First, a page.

BELLINGHAM - Mayor Kelli Linville proposed helping Costco Wholesale replace its existing store by doing more than $1.5 million in street improvements, city records show.
Linville and city staff met with Costco representatives to discuss development of a new store near West Bakerview Road and Pacific Highway, according to records obtained by The Bellingham Herald through a public disclosure request.
Linville signed a June 20 letter to David Rogers, director of real estate development for the Issaquah-based corporation, in which she proposed multiple steps to assist the company in relocating its Bellingham store. Costco has said its current Meridian Street store is substandard in size.
City staff redacted much of her letter, including sections in which she details what the city is offering. In redacting parts of the letter, city attorneys cited a state law that allows them to withhold preliminary drafts, notes, recommendations and intra-agency memos in which opinions are expressed or policies formulated or recommended.
Left unredacted were offers of street construction. The letter said the city would take the lead in construction of Dover Street, which would go north from Bakerview Road in the vicinity of Fred Meyer.
The city also would commit to building the Division Street connector within the next five to 10 years, she wrote. Division Street would connect to Pacific Highway and provide direct access between Dover Street and the highway, just north of the development site, she wrote.
"We expect this important connection will provide Costco customers with a convenient route to the Slater/I-5 interchange," she wrote.
The city is currently planning and seeking funding to extend Horton Road, which the city expects would help relieve congestion at the Interstate 5-Bakerview Road interchange, she wrote.
Staff engineers estimate the Dover Street work would cost close to $500,000 and the development of the Horton Road and Division Road segments would exceed $1 million, she wrote.
"As you know, any agreement is subject to (City) Council approval and legal review," she wrote near the end of the letter.
Rogers wrote to Linville in a June 21 email that he passed the letter to his bosses and will be assessing it against their budget. "Stay tuned. This is hopeful," he wrote.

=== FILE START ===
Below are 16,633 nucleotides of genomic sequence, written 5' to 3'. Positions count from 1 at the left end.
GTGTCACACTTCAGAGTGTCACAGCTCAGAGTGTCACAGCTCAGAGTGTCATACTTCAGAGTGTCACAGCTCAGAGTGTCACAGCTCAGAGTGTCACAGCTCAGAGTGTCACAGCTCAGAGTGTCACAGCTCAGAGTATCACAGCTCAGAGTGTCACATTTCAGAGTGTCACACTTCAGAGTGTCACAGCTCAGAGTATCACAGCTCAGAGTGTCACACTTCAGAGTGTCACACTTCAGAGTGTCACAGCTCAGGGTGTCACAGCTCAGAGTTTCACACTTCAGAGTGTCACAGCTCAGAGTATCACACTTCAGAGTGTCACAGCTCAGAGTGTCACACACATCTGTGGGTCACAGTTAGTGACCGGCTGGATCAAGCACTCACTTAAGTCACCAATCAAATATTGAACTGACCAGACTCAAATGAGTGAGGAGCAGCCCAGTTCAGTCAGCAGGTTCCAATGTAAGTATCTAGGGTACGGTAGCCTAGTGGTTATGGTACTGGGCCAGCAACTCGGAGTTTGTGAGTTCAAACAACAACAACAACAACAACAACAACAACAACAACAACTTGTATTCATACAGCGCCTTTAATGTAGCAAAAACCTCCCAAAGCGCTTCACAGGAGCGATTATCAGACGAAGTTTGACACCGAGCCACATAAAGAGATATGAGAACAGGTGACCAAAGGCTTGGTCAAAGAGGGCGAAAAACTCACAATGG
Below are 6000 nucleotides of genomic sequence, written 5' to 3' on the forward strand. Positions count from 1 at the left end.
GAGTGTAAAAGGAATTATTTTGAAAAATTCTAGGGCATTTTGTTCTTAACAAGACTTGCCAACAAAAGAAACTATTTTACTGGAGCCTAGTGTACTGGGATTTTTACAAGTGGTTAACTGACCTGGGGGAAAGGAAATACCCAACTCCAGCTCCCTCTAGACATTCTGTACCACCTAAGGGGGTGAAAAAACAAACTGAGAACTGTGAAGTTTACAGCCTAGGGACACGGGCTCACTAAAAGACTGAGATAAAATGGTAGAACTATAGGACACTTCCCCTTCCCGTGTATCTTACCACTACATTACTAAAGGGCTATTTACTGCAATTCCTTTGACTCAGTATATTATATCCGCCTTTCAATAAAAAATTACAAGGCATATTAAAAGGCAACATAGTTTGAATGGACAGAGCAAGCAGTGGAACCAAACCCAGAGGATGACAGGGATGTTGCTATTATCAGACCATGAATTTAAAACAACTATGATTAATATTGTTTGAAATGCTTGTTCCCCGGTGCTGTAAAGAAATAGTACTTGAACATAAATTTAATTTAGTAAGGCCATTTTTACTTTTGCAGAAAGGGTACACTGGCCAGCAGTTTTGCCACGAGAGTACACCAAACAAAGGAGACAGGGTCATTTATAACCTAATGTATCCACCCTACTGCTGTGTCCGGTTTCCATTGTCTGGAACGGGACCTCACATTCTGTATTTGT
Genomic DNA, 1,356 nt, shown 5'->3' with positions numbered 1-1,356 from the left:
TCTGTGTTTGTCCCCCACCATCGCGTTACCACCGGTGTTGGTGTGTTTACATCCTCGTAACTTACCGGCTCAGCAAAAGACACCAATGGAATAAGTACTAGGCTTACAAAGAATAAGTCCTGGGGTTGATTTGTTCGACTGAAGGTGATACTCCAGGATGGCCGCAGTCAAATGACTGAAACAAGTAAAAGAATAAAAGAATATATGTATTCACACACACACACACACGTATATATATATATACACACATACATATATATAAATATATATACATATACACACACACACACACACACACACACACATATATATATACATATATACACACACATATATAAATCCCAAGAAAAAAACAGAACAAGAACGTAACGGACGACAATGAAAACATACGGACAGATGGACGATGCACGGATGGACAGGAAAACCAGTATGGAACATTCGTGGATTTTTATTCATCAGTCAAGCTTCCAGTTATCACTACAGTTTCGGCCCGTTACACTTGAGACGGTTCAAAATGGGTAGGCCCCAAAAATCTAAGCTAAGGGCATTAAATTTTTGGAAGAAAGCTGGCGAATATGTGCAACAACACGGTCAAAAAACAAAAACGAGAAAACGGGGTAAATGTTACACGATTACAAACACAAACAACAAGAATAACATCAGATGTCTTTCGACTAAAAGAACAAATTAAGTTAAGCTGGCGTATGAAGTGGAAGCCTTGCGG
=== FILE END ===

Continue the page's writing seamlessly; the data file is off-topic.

Emails indicate Rogers and other Costco representatives met city staff, including Linville, during a June 12 meeting.
The emails also show company representatives discussed wetlands with the U.S. Army Corps of Engineers and the state Department of Ecology.
Ecology Wetlands Specialist Susan Meyer wrote in a March 28 email to wetlands consultant Ed Sewall that, while the entire area between I-5 and Northwest Avenue is mostly a highly functioning wetlands complex, the potential Costco site does not seem to have the larger wetlands. The site has several smaller wetlands that serve certain functions, however, and before moving forward with the project it will be necessary to determine what ecosystem services they provide and what the consequences of filling them would be, she wrote.
Costco would need to document justifications for why the current Bellingham store can't be expanded, she wrote, as well as demonstrate avoiding and minimizing wetland impacts.
Rogers forwarded the email to city planners, writing that "she must not have been to the Bellingham Costco or she would understand the difficulties with expansion."
In a March 27 email to Sewall, Randel Perry, who works in the regulatory branch of the Corps of Engineers, discussed the Corps' wetlands permitting.
"Our analysis must conclude that the proposed project site and design represents the least environmentally damaging practicable alternative," he wrote.
Sewall sent a copy of the email to Rogers, saying the Corps "won't commit to any guarantee of approval or anything at this point."
Costco Wholesale representatives previously talked with city of Ferndale staff about requirements for building a store at Slater Road. Ferndale has tried to attract large retailers, which yield substantial sales tax revenues for local governments.
In July, Ferndale Mayor Gary Jensen said a Costco representative told him the retailer decided to build a new store in Bellingham, not Ferndale. The retailer doesn't like to leave communities, Jensen said he was told.
Costco doesn't comment to the media about its plans in specific markets.
Linville previously said she was discussing with the company a specific property for a new store, but she wouldn't identify the property or provide details of discussions. She was working to put together a proposal to bring to the City Council, she said.
SEE THE DOCUMENTS
The Bellingham Herald obtained several documents through a public disclosure request that are related to a possible new Costco store in Bellingham. Click on the links below to read a copy (PDF) of: